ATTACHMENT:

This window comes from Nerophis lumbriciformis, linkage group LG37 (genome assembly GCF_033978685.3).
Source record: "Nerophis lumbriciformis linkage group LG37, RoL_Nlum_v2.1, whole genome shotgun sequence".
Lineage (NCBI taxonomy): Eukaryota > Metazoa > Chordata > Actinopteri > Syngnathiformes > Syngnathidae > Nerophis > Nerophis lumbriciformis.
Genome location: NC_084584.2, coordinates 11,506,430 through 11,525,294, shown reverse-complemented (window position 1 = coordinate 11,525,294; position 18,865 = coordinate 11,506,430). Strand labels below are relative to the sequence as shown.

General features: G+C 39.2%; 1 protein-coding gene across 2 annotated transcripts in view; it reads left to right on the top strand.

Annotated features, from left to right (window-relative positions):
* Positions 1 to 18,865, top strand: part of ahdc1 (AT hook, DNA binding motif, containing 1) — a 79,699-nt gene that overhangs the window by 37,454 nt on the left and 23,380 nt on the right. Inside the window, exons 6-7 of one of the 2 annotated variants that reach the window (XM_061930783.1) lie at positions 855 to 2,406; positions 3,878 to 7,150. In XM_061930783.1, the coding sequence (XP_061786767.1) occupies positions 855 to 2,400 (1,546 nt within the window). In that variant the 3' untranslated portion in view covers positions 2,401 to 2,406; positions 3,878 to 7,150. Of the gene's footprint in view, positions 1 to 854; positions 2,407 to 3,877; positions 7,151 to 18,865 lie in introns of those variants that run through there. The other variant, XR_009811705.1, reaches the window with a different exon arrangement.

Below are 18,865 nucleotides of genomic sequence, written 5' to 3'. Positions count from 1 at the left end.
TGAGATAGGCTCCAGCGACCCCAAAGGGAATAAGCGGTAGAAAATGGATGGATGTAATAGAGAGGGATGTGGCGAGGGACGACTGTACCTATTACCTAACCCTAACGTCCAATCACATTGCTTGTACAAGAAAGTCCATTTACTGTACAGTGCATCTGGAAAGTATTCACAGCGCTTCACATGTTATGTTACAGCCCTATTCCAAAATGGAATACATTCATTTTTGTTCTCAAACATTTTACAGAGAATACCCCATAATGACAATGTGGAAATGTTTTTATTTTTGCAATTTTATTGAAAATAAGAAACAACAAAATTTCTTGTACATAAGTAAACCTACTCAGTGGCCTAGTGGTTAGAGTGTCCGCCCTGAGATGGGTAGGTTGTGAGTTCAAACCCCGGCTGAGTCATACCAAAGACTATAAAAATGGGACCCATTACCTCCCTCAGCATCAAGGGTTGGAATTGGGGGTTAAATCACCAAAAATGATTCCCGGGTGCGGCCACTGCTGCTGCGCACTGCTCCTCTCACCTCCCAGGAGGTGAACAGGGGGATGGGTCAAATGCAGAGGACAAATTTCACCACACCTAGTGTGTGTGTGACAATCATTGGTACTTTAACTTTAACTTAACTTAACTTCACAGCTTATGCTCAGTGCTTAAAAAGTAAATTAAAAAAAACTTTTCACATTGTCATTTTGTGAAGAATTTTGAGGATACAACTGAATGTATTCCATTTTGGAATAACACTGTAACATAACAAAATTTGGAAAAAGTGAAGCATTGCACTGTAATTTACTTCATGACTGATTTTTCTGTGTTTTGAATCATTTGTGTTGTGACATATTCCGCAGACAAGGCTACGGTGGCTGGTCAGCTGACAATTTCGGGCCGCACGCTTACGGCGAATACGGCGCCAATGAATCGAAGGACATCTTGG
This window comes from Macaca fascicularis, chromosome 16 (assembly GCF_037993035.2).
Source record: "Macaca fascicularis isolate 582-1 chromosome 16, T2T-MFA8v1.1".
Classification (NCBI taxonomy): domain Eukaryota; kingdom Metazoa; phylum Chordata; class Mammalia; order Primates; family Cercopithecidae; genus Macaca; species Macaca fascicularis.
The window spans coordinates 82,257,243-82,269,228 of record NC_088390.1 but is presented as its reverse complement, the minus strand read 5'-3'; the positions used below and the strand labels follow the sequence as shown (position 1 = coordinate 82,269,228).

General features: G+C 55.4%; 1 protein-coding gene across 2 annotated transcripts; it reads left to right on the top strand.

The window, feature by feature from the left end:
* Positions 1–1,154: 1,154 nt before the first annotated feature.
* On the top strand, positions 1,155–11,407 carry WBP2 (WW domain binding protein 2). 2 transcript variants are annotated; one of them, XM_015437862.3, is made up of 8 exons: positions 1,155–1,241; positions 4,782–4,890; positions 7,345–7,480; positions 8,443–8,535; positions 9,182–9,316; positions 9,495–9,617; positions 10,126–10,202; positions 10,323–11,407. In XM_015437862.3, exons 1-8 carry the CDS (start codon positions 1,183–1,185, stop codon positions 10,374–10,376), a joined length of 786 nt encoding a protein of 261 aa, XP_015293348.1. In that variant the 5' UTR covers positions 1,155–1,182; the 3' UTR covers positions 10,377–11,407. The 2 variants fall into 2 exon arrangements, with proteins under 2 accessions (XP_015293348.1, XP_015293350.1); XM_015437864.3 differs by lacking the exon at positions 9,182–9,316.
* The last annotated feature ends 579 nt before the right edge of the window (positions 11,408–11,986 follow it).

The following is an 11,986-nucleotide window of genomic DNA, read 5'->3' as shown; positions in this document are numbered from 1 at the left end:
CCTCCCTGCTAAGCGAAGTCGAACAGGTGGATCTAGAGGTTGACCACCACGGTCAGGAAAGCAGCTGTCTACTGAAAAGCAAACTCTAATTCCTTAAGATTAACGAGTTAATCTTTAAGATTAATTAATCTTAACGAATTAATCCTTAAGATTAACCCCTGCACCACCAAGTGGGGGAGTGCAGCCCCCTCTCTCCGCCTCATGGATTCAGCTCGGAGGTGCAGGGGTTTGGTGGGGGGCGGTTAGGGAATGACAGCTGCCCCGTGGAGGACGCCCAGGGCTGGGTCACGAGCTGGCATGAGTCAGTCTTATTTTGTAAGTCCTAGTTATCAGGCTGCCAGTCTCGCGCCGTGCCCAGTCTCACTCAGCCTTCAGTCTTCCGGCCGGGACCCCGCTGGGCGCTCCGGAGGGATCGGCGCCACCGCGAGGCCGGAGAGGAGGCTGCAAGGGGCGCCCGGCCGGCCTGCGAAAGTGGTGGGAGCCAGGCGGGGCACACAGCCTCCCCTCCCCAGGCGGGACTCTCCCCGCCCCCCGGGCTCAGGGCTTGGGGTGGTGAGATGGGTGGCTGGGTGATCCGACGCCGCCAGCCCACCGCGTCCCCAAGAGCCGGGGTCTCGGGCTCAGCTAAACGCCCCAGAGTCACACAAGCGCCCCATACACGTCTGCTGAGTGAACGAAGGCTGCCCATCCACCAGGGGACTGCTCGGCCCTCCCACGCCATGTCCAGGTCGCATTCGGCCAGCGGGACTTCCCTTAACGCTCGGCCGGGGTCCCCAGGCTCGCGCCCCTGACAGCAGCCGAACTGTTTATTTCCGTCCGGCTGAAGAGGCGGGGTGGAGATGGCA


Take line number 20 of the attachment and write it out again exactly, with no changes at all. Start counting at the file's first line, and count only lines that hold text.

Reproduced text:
CCTCCCTGCTAAGCGAAGTCGAACAGGTGGATCTAGAGGTTGACCACCACGGTCAGGAAAGCAGCTGTCTACTGAAAAGCAAACTCTAATTCCTTAAGATTAACGAGTTAATCTTTAAGATTAATTAATCTTAACGAATTAATCCTTAAGATTAACCCCTGCACCACCAAGTGGGGGAGTGCAGCCCCCTCTCTCCGCCTCATGGATTCAGCTCGGAGGTGCAGGGGTTTGGTGGGGGGCGGTTAGGGAATGACAGCTGCCCCGTGGAGGACGCCCAGGGCTGGGTCACGAGCTGGCATGAGTCAGTCTTATTTTGTAAGTCCTAGTTATCAGGCTGCCAGTCTCGCGCCGTGCCCAGTCTCACTCAGCCTTCAGTCTTCCGGCCGGGACCCCGCTGGGCGCTCCGGAGGGATCGGCGCCACCGCGAGGCCGGAGAGGAGGCTGCAAGGGGCGCCCGGCCGGCCTGCGAAAGTGGTGGGAGCCAGGCGGGGCACACAGCCTCCCCTCCCCAGGCGGGACTCTCCCCGCCCCCCGGGCTCAGGGCTTGGGGTGGTGAGATGGGTGGCTGGGTGATCCGACGCCGCCAGCCCACCGCGTCCCCAAGAGCCGGGGTCTCGGGCTCAGCTAAACGCCCCAGAGTCACACAAGCGCCCCATACACGTCTGCTGAGTGAACGAAGGCTGCCCATCCACCAGGGGACTGCTCGGCCCTCCCACGCCATGTCCAGGTCGCATTCGGCCAGCGGGACTTCCCTTAACGCTCGGCCGGGGTCCCCAGGCTCGCGCCCCTGACAGCAGCCGAACTGTTTATTTCCGTCCGGCTGAAGAGGCGGGGTGGAGATGGCA